We decided to take down a wall, vault the ceiling, and name the new, blended space The Colloquium–a place for talking, for listening, for conversation. This is our hope.
I grew up in this house. Did you know that? We moved here when I was just over two–about the age Elvie Kay is now. About the age Anselm was when Jeremy and I moved back here. I was homeschooled here, and it is safe to say that I know this house very well.
One of the perpetually frustrating features of the house was the wall diving the main living areas. It was (I assume) the typical formal living/informal living division that was common in houses of this vintage. But since we were hardly a formal family, we tried to spread our furniture and living needs across the two halves of the house. It meant instead that someone was always unfairly sequestered away from the rest of the family.
He was five years old and he could barely contain his disappointment as he stood there, barefoot, in the path between the garden rows. One older brother already had his hands in the dirt, and one little brother was busy making sure his sister wasn’t digging any seeds out of the dirt. I was pulling baby tomato plants out and laying them out to check the spacing. I didn’t look up from my work, but I could see his feet, and I could hear his voice. He has asked what reward there will be for helping with planting, and he’s been told by his father there will be none.
He wasn’t happy with that answer.
Wilting spearmint, an almost-finished cup of coffee, a stray apple, and the two-year-old who’s after it. She’s already eaten an apple this morning, so I won’t let her eat another, yet. She’s contented herself, instead, with peeling off the stickers and placing them on herself.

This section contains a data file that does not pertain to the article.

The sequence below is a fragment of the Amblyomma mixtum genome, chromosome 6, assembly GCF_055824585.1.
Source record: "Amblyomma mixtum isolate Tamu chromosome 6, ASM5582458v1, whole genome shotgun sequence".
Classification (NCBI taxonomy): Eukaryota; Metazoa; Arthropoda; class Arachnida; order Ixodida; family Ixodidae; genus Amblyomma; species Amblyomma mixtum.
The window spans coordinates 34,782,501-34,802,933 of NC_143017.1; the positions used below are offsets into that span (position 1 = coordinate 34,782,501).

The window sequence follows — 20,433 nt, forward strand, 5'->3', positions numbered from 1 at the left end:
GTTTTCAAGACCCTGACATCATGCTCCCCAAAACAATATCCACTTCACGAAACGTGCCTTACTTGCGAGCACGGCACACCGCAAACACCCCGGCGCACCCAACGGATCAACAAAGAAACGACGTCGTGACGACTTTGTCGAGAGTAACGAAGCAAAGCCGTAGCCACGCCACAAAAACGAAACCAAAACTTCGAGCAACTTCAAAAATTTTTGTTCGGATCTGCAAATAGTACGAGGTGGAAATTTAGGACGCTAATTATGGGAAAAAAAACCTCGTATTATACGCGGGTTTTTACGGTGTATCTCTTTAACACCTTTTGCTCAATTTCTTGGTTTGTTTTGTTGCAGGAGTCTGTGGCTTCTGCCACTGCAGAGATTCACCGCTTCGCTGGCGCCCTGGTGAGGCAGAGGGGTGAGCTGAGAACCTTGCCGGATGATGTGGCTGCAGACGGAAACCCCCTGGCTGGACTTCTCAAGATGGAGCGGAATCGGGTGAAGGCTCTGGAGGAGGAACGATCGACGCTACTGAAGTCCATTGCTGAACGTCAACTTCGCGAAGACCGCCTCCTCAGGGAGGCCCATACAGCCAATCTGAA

For the last half-hour I have sat in the oversized easy chair and nursed the baby–the baby that now contorts himself every which way instead of lying contentedly against my chest. A friend said recently that nursing a baby boy is like trying to nurse an alligator. I wrangle him, and Elvie brings me apples until I tell her to stop. Then she brings me “abocados” instead.
I plant seeds in the garden, and then spend the next several days anxiously walking up and down the rows, looking for signs of life.
I am watching for seedlings, but I’m not watching for seedlings, because—as Tolkien observed through his created people, the Elves—the eyes of mankind is always “thinking of something else” , and that “they look at no thing for itself; that if they study it, it is to discover something else […] because it reminds them of some other clearer thing”*; because of the truth of Romans 1:20. I am wandering the garden path, and my mind wanders with it.